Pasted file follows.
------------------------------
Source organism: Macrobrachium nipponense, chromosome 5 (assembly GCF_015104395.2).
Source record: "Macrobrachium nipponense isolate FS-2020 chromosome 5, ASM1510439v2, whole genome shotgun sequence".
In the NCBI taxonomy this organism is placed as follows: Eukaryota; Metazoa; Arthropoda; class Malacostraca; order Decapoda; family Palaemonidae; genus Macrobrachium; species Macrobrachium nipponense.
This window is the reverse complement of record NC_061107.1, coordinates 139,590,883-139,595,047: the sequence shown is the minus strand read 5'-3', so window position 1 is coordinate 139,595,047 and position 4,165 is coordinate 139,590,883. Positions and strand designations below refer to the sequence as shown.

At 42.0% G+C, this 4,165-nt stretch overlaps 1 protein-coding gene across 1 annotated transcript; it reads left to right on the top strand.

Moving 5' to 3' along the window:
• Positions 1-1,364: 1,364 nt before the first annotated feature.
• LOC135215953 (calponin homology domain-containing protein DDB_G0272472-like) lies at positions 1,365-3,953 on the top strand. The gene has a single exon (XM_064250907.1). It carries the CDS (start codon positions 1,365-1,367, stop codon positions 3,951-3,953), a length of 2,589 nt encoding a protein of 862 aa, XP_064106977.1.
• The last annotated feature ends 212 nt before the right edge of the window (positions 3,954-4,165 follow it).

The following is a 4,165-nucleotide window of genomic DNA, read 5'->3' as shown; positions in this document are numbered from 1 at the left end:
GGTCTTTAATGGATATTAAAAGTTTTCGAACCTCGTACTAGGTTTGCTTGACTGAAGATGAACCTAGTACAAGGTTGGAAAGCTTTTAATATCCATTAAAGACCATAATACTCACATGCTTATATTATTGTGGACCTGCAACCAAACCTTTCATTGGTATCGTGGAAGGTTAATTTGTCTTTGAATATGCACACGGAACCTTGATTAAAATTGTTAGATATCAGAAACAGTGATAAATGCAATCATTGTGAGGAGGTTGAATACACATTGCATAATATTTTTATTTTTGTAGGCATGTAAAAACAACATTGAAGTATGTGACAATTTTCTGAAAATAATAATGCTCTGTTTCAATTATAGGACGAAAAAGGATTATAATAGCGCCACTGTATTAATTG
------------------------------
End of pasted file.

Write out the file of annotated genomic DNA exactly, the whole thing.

Source organism: Macrobrachium nipponense, chromosome 5 (assembly GCF_015104395.2).
Source record: "Macrobrachium nipponense isolate FS-2020 chromosome 5, ASM1510439v2, whole genome shotgun sequence".
In the NCBI taxonomy this organism is placed as follows: Eukaryota; Metazoa; Arthropoda; class Malacostraca; order Decapoda; family Palaemonidae; genus Macrobrachium; species Macrobrachium nipponense.
This window is the reverse complement of record NC_061107.1, coordinates 139,590,883-139,595,047: the sequence shown is the minus strand read 5'-3', so window position 1 is coordinate 139,595,047 and position 4,165 is coordinate 139,590,883. Positions and strand designations below refer to the sequence as shown.

At 42.0% G+C, this 4,165-nt stretch overlaps 1 protein-coding gene across 1 annotated transcript; it reads left to right on the top strand.

Moving 5' to 3' along the window:
• Positions 1-1,364: 1,364 nt before the first annotated feature.
• LOC135215953 (calponin homology domain-containing protein DDB_G0272472-like) lies at positions 1,365-3,953 on the top strand. The gene has a single exon (XM_064250907.1). It carries the CDS (start codon positions 1,365-1,367, stop codon positions 3,951-3,953), a length of 2,589 nt encoding a protein of 862 aa, XP_064106977.1.
• The last annotated feature ends 212 nt before the right edge of the window (positions 3,954-4,165 follow it).

The following is a 4,165-nucleotide window of genomic DNA, read 5'->3' as shown; positions in this document are numbered from 1 at the left end:
GGTCTTTAATGGATATTAAAAGTTTTCGAACCTCGTACTAGGTTTGCTTGACTGAAGATGAACCTAGTACAAGGTTGGAAAGCTTTTAATATCCATTAAAGACCATAATACTCACATGCTTATATTATTGTGGACCTGCAACCAAACCTTTCATTGGTATCGTGGAAGGTTAATTTGTCTTTGAATATGCACACGGAACCTTGATTAAAATTGTTAGATATCAGAAACAGTGATAAATGCAATCATTGTGAGGAGGTTGAATACACATTGCATAATATTTTTATTTTTGTAGGCATGTAAAAACAACATTGAAGTATGTGACAATTTTCTGAAAATAATAATGCTCTGTTTCAATTATAGGACGAAAAAGGATTATAATAGCGCCACTGTATTAATTG